The Huyen Trang Buddhist meditation center in New Caney, Texas, north of Huston, was the target of a firebomb on November 5, according to a statement from local authorities. Surveillance footage from the temple, released Tuesday, shows a man wearing a hat, gloves and a backpack approaching the temple around 21:45 p.m. The individual was carrying a can of gasoline, turned the gun on the temple porch and threw him through an open window. He quickly fled as flames engulfed the meditation center.
Susan Nguyen, a Vietnamese Buddhist nun who has overseen the temple for five years, was awakened by the fire. She helped others put out the flames and temporarily left the temple, which traditionally welcomes Buddhist and non-Buddhist visitors for prayer and meditation.
When questioned, Nguyen expressed her apprehension: “I can't sleep because I'm afraid. I don't know why he did that. (Chron)
Nguyen told reporters that his mission at the temple was to help educate the community about meditation and peace. She added that she wasn't angry, but didn't know why anyone would do that: “I help people. I'm not doing anything wrong. (ABC13)
During the incident, a Buddhist monk residing in the temple used a mat to put out the fire, while another monk used a fire extinguisher to douse the flames in the temple's worship area. No injuries were reported.
Subsequently, deputies from the Montgomery County Sheriff's Office were called to the scene, followed by the arrival of fire marshals and agents from the Bureau of Alcohol, Tobacco, Firearms and Explosives (ATF), which opened an arson investigation. Law enforcement has not yet identified a suspect.
According to Montgomery County Fire Marshal's Office Assistant Fire Marshal Kevin Bates, evidence was still being analyzed to link the individual to the Molotov cocktail.
In response to the incident, the sheriff's and fire marshal's offices jointly released surveillance footage of the attacker approaching the temple. Sheriff Rand Henderson issued a statement affirming the unity of the community against any threat to peace and harmony, and emphasizing his commitment to safeguarding religious freedoms and the safety of citizens. They pledged to vigorously pursue justice against anyone who endangers the religious freedom of those who practice peacefully. The public was encouraged to remain patient and cooperative as the investigation unfolded and to provide any information that could assist authorities.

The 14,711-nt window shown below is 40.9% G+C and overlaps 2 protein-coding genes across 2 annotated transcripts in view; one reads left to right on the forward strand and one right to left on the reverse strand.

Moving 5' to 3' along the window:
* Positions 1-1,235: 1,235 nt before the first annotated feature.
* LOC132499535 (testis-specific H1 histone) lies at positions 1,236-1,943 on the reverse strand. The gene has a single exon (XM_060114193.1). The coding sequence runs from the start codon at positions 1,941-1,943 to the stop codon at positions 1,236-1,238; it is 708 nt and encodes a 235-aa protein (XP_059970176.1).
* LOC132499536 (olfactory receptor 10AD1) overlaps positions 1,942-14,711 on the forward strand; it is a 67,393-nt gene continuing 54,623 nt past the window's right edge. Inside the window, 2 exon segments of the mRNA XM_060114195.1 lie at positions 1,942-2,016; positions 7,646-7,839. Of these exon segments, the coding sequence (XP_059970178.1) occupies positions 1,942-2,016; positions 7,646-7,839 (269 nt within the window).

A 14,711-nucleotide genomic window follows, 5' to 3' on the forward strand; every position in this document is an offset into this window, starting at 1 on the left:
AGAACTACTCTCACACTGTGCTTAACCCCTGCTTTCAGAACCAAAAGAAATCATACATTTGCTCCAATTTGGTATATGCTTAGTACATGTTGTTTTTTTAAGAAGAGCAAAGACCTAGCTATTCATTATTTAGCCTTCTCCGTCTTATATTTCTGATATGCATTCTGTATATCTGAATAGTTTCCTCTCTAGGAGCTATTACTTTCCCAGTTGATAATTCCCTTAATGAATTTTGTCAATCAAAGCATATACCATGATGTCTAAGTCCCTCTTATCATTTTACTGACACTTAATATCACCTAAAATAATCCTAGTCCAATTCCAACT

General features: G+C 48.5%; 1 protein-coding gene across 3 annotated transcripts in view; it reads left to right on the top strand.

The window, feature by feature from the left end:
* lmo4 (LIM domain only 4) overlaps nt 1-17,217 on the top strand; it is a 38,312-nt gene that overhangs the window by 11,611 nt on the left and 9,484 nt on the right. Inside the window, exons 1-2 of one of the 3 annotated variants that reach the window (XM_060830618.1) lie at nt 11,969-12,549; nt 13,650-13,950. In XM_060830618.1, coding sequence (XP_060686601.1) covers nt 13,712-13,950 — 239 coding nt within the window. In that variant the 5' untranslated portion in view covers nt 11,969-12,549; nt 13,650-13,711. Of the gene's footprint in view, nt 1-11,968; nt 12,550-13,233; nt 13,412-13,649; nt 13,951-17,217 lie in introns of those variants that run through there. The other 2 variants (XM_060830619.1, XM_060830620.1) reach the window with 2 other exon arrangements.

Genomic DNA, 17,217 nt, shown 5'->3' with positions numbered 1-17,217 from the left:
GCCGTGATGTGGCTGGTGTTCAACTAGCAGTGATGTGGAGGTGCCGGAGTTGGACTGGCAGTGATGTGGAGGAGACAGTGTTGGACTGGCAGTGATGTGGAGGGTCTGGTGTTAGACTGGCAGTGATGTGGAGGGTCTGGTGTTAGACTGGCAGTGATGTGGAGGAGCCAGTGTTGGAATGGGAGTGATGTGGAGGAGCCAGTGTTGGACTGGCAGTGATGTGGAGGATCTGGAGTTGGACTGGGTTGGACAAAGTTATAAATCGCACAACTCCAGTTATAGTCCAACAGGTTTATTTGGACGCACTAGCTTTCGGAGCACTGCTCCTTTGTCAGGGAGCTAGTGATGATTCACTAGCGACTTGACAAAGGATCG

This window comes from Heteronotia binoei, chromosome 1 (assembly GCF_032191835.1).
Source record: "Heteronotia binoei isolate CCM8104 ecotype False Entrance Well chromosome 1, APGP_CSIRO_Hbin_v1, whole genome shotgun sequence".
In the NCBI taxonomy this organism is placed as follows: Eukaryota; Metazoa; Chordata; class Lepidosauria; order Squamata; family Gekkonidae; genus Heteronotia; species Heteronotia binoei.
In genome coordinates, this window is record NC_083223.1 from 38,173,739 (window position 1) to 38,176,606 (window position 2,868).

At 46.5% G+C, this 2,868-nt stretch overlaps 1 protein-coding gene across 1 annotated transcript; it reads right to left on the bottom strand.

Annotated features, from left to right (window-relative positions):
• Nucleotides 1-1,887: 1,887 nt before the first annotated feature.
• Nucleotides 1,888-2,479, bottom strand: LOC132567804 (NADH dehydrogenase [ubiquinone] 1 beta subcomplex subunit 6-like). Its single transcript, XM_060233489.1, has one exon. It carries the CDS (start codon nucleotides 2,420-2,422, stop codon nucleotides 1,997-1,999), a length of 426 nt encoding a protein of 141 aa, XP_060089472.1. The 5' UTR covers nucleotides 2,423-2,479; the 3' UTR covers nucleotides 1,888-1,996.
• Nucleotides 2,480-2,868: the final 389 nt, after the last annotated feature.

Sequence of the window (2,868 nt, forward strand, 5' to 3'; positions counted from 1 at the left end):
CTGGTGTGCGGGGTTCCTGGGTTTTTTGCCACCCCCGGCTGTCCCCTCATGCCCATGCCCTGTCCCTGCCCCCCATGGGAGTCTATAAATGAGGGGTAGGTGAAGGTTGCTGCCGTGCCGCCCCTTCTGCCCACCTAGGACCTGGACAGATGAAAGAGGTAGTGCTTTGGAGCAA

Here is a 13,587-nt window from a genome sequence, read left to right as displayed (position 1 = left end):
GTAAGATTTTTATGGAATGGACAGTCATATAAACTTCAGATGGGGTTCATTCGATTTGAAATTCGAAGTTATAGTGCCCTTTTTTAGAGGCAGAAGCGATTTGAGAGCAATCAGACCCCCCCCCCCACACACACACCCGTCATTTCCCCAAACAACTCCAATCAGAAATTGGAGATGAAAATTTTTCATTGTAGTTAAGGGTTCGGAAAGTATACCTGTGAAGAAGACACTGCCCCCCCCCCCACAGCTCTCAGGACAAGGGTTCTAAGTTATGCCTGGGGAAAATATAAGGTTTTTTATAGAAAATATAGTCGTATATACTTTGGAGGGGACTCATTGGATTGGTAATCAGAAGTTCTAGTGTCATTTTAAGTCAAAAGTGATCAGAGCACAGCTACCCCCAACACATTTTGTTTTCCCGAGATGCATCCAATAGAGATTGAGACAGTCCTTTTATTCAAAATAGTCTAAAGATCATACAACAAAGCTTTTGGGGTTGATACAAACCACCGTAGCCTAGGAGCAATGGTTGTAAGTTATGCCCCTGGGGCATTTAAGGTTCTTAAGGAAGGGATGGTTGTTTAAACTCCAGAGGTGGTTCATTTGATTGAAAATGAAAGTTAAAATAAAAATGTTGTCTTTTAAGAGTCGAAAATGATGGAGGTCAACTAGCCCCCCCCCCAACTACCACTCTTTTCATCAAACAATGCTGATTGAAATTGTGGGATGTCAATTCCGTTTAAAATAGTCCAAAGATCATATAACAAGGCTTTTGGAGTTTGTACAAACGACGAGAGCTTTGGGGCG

In his statement, Henderson noted: “Our primary concern is the safety and well-being of our citizens, and we assure you that every effort is being made to clarify this situation. In the meantime, we encourage everyone to support each other, embrace our diversity and unite against any form of hatred or discrimination. (Chron)
During an interview, Bates noted that it was unclear whether the attack would be classified as a hate crime, saying, "We're not ruling anything out, but we're investigating it as arson." Then we'll let the information dictate the direction of the investigation as we get it. (Chron)
Nguyen noted a previous mobile home fire on temple property in November 2022, expressing concern that it could be linked to the recent fire.
Bates confirmed that the Fire Marshal's Office investigated the fire behind the temple last year, but the cause of the fire remained undetermined due to lack of evidence and information. A nun at the temple expressed concern that the two fires were linked to a recent increase in crimes against Buddhist temples in the United States.
The Federal Bureau of Investigation is assisting in the investigation into whether federal laws were violated. The suspect is described as a white or light-skinned man and was seen on surveillance video wearing a dark baseball cap, black boots and carrying a backpack.